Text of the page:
The Future of Commercial Architecture


As 2022 comes to an end, it is important to reflect on the past year and anticipate what the future of architecture may look like. Twenty twenty-two was truly a year for post-pandemic rebuilding. Many companies halted construction of their new projects in 2020 and into 2021. It was important, during this time, to evaluate how architecture would adapt to new and lasting restrictions and requirements set in place worldwide. 2022 became the year where these adaptations began to emerge. AEC professionals worldwide learned what was needed and how to make it happen. Looking forward to 2023 and beyond, buildings such as offices and restaurants will look different from the pre-Covid understanding of them.

As we mentioned in a previous article, 2021: Predicting Trends in Restaurant Design, customers are looking for less contact with restaurant and business employees. This year, many food establishments have a contactless ordering system, whether it be a self-ordering/ checkout kiosk or a contactless pay option. In 2023 and beyond, we will see more of this along with more delivery options. We may even experience an abundance of food services that are strictly virtual without a brick-and-mortar storefront. In the article, we also mentioned how social media is coming into play in terms of marketing. Every Tik-Tok and Facebook user has seen such ads come across their screen. This will only help promote online-only restaurants in the future.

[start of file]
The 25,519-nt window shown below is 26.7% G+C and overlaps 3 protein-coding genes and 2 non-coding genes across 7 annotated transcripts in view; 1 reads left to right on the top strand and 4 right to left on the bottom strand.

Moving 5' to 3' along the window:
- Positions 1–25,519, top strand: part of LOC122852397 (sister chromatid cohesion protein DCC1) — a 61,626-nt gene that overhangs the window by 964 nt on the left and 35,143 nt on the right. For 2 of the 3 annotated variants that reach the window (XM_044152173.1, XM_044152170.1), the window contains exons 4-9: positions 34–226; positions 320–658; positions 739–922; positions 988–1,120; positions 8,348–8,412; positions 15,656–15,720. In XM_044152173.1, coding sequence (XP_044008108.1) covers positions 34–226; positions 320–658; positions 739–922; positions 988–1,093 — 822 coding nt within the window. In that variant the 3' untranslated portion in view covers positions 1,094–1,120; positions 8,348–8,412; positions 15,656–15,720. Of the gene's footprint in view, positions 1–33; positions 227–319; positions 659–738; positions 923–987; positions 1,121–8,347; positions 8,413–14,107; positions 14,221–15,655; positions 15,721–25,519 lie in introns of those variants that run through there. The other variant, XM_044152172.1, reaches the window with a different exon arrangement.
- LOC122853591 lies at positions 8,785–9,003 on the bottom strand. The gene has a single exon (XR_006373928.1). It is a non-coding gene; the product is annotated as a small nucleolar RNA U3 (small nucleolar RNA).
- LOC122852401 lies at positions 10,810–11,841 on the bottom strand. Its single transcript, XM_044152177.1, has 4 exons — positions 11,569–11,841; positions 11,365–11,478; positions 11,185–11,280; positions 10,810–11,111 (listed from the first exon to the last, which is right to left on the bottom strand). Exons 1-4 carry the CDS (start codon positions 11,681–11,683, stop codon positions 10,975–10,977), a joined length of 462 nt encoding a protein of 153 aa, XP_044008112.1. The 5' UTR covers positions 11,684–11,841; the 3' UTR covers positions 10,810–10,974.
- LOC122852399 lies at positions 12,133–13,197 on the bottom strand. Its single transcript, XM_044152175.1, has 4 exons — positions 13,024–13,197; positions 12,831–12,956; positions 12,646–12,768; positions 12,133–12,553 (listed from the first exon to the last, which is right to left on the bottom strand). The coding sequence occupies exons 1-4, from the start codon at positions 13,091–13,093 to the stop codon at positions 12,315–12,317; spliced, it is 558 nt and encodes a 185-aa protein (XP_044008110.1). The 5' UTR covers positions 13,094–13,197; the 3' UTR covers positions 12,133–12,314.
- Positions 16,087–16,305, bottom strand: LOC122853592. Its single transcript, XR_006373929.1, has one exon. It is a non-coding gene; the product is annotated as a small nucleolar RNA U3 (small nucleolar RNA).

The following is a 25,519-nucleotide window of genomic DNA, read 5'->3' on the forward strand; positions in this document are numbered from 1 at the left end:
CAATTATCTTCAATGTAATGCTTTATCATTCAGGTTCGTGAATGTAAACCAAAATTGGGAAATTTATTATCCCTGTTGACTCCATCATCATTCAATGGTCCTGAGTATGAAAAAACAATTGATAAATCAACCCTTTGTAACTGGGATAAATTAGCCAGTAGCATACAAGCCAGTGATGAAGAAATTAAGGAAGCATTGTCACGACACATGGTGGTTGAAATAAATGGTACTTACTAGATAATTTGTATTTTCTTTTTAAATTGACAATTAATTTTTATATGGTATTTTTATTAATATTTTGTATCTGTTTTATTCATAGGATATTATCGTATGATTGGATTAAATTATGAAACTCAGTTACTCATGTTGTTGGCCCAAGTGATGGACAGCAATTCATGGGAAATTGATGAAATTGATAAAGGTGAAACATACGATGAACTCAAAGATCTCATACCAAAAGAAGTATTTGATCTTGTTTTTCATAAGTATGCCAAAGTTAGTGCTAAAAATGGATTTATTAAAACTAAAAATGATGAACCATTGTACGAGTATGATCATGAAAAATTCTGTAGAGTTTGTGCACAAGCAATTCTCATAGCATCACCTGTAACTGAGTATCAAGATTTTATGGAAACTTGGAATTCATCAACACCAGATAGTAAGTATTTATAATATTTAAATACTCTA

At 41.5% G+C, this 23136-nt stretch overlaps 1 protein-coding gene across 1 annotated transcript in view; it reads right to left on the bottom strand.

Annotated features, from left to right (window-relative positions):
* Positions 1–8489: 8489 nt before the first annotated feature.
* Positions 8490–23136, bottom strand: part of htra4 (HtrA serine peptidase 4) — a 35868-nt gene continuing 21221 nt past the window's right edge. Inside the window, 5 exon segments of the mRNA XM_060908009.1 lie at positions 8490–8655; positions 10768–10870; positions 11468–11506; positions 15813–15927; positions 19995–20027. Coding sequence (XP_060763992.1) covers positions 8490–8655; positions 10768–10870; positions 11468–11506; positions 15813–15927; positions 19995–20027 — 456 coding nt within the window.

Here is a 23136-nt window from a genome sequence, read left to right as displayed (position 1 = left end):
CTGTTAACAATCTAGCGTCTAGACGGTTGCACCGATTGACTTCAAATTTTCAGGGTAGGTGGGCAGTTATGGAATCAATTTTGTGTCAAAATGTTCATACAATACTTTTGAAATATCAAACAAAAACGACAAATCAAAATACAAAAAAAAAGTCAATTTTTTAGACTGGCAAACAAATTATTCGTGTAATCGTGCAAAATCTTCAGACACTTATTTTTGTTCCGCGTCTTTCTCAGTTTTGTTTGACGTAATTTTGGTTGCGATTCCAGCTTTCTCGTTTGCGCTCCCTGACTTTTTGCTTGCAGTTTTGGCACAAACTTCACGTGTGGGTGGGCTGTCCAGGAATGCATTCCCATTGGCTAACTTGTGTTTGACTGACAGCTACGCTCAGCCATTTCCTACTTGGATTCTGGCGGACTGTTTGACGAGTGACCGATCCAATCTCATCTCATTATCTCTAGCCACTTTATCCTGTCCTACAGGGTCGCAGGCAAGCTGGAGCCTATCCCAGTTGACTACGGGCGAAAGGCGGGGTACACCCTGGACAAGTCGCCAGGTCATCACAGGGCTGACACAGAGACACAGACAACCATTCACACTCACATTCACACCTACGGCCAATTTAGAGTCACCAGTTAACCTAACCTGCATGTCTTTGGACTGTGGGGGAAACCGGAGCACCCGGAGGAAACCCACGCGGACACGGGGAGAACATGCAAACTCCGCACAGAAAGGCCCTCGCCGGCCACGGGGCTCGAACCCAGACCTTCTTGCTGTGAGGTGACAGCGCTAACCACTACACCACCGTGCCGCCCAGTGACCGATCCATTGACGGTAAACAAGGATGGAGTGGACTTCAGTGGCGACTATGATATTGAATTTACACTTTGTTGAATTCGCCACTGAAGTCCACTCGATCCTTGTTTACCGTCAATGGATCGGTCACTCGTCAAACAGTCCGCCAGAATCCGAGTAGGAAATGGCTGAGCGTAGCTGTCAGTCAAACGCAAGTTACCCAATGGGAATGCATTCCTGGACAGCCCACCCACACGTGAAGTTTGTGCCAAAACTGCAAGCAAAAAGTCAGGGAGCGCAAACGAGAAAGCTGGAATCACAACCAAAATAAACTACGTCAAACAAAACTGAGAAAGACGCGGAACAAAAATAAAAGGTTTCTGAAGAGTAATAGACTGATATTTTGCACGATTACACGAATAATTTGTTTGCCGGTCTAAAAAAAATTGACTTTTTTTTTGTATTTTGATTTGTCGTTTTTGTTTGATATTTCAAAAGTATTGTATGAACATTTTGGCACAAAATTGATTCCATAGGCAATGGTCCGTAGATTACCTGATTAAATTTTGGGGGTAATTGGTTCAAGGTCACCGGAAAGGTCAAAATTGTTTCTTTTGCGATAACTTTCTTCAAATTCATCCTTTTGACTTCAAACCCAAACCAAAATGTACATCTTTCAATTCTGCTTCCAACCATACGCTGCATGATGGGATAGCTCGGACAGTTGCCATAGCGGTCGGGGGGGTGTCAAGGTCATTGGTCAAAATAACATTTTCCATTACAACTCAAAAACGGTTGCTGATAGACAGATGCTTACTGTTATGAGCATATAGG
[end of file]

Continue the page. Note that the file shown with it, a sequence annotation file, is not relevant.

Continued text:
In 2023 and beyond, office buildings may experience similar virtual alternatives. During the pandemic, remote work had become an option and a requirement for some employees. Many companies that can operate online have already made the switch and may never go back. This poses the idea that office buildings may come far and few between unless they adapt to their employees’ needs. Some companies that require an in-person presence have started to redesign their office buildings to promote easier communication between hybrid employees and clients. An abundance of communal areas with virtual communication technologies helps teams collaborate in a comfortable and effortless way. For more in person collaboration, technologies in conference rooms allow meetings to take place more easily with technologies built into the space’s server, eliminating technical difficulties between communication devices. Comfortable, multi-modal spaces can be created to enhance productivity in the office. Designing areas within office buildings that allow neurodiverse employees to work in spaces like their personal home environment can increase productivity and keep employees in-person.

Though restaurants and office buildings are changing, they will not become obsolete. People rely on such establishments daily and both are important to society. Companies must be aware of the quick-changing society we live in and adapt to the issues and trends that are present. Virtual technology has always been popular but is essential in today’s world and in its future.

-Sydney Hitchens, Architectural Designer